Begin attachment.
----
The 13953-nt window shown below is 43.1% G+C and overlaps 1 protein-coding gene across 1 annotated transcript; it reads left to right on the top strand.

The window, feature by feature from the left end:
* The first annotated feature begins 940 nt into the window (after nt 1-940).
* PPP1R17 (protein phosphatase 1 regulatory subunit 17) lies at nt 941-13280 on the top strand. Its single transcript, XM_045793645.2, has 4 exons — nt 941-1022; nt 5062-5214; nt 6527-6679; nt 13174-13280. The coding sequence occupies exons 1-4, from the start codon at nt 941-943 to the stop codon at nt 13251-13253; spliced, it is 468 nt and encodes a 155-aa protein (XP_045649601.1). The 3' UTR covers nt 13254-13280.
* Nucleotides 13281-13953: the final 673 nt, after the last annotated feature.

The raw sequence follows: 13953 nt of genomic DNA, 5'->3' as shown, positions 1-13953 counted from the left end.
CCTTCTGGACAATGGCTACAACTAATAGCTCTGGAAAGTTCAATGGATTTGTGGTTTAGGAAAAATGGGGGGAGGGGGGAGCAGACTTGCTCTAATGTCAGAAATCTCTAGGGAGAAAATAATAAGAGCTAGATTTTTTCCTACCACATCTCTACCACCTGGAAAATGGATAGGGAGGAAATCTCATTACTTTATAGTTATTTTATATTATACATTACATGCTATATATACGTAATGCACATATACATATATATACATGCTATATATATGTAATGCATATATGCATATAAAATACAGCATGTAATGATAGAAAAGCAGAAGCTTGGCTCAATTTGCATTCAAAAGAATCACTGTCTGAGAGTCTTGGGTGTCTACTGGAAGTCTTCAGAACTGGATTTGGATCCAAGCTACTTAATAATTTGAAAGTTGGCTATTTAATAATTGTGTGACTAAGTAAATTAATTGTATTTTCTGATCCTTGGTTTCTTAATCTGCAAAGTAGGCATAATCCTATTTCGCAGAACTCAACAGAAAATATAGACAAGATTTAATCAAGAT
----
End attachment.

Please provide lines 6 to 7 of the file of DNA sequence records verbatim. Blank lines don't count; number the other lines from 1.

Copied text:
The raw sequence follows: 13953 nt of genomic DNA, 5'->3' as shown, positions 1-13953 counted from the left end.
CCTTCTGGACAATGGCTACAACTAATAGCTCTGGAAAGTTCAATGGATTTGTGGTTTAGGAAAAATGGGGGGAGGGGGGAGCAGACTTGCTCTAATGTCAGAAATCTCTAGGGAGAAAATAATAAGAGCTAGATTTTTTCCTACCACATCTCTACCACCTGGAAAATGGATAGGGAGGAAATCTCATTACTTTATAGTTATTTTATATTATACATTACATGCTATATATACGTAATGCACATATACATATATATACATGCTATATATATGTAATGCATATATGCATATAAAATACAGCATGTAATGATAGAAAAGCAGAAGCTTGGCTCAATTTGCATTCAAAAGAATCACTGTCTGAGAGTCTTGGGTGTCTACTGGAAGTCTTCAGAACTGGATTTGGATCCAAGCTACTTAATAATTTGAAAGTTGGCTATTTAATAATTGTGTGACTAAGTAAATTAATTGTATTTTCTGATCCTTGGTTTCTTAATCTGCAAAGTAGGCATAATCCTATTTCGCAGAACTCAACAGAAAATATAGACAAGATTTAATCAAGAT